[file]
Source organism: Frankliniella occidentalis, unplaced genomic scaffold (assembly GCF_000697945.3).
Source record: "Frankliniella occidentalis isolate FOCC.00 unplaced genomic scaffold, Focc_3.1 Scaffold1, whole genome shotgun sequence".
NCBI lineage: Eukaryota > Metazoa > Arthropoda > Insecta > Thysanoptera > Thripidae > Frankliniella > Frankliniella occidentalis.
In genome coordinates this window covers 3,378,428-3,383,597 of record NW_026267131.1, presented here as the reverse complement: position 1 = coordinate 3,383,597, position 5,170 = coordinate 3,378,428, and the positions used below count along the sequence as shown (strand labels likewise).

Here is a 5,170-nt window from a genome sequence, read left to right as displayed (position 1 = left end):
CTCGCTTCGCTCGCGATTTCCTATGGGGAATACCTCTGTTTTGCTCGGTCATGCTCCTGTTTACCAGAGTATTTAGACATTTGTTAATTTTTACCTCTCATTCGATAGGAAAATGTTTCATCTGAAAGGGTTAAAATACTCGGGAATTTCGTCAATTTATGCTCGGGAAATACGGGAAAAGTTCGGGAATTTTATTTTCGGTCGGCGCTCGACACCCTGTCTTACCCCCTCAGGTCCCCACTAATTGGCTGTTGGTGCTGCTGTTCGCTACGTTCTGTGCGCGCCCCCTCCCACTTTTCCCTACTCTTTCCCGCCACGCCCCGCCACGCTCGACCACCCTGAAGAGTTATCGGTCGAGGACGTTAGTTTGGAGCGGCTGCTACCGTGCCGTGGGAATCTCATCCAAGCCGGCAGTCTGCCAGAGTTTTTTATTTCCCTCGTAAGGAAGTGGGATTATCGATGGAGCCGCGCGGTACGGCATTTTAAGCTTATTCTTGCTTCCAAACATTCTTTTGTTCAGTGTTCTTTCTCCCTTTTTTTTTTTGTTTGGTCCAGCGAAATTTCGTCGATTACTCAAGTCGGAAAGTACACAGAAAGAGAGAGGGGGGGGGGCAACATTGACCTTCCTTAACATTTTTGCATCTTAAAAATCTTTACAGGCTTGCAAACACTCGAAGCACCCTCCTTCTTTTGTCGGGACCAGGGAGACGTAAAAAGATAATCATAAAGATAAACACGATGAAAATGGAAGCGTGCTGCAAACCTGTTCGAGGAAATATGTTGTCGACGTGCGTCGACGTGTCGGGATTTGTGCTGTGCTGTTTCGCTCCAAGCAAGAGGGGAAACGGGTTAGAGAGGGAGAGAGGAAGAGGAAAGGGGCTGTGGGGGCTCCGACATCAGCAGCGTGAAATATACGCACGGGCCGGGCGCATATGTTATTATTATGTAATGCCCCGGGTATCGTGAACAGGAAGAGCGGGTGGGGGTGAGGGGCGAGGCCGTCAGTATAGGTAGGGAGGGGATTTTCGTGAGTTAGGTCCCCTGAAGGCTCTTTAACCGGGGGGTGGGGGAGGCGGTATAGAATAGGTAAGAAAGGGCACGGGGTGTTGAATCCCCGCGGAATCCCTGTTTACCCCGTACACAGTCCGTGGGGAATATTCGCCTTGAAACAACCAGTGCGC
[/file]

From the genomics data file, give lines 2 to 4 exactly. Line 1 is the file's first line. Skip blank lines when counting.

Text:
Source record: "Frankliniella occidentalis isolate FOCC.00 unplaced genomic scaffold, Focc_3.1 Scaffold1, whole genome shotgun sequence".
NCBI lineage: Eukaryota > Metazoa > Arthropoda > Insecta > Thysanoptera > Thripidae > Frankliniella > Frankliniella occidentalis.
In genome coordinates this window covers 3,378,428-3,383,597 of record NW_026267131.1, presented here as the reverse complement: position 1 = coordinate 3,383,597, position 5,170 = coordinate 3,378,428, and the positions used below count along the sequence as shown (strand labels likewise).